Frontonasal prominence

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Frontonasal prominence
Under surface of the head of a human embryo about twenty-nine days old. (Frontonasal process labeled at center left.)
Precursor Ectoderm
Latin prominentia frontonasalis
TE E5.
Anatomical terminology

During the third week of embryonic development, two areas of thickened ectoderm, the olfactory areas, appear immediately under the fore-brain in the anterior wall of the stomodeum, one on either side of a region termed the frontonasal prominence (or process).

By the upgrowth of the surrounding parts these areas are converted into pits, the olfactory pits, which indent the frontonasal prominence and divide it into a medial and two lateral nasal processes.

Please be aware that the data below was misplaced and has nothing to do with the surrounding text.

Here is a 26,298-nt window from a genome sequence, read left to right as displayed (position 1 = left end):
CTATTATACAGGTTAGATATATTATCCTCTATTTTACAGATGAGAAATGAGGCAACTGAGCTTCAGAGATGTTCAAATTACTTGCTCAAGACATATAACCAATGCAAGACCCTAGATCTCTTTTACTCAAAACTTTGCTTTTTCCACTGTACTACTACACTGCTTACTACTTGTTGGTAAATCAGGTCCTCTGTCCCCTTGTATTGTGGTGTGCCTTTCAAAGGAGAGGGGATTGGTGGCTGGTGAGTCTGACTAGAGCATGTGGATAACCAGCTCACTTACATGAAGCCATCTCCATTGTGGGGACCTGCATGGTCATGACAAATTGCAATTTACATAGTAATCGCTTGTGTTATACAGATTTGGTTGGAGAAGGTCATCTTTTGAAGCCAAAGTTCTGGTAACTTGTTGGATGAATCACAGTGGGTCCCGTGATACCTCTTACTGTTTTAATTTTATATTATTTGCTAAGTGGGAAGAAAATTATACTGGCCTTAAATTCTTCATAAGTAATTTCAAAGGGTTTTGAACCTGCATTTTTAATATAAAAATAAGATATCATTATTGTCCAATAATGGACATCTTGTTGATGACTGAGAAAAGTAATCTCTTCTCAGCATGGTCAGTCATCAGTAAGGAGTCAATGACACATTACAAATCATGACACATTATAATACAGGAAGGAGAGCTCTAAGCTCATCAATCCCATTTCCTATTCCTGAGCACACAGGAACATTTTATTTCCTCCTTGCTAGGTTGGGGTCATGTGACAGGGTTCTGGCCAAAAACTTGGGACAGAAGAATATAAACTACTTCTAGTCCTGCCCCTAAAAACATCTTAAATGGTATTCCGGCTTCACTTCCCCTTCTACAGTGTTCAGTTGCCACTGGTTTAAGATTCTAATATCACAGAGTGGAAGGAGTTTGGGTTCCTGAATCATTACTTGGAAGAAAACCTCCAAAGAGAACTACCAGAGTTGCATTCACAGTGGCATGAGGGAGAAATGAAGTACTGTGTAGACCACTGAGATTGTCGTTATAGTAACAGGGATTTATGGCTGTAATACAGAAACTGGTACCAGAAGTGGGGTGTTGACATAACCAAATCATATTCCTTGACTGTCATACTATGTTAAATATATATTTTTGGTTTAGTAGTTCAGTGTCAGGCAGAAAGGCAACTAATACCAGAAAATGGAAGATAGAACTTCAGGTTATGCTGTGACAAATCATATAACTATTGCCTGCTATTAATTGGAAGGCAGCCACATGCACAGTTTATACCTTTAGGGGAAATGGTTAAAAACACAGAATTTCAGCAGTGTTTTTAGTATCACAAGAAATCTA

There is some evidence that development involves Sonic hedgehog and Fibroblast growth factor 8.[1]


This article incorporates text in the public domain from page 67 of the 20th edition of Gray's Anatomy (1918)

  1. ^ Abzhanov A, Cordero DR, Sen J, Tabin CJ, Helms JA (December 2007). "Cross-regulatory interactions between Fgf8 and Shh in the avian frontonasal prominence". Congenit Anom (Kyoto). 47 (4): 136–48. doi:10.1111/j.1741-4520.2007.00162.x. PMID 17988255. 

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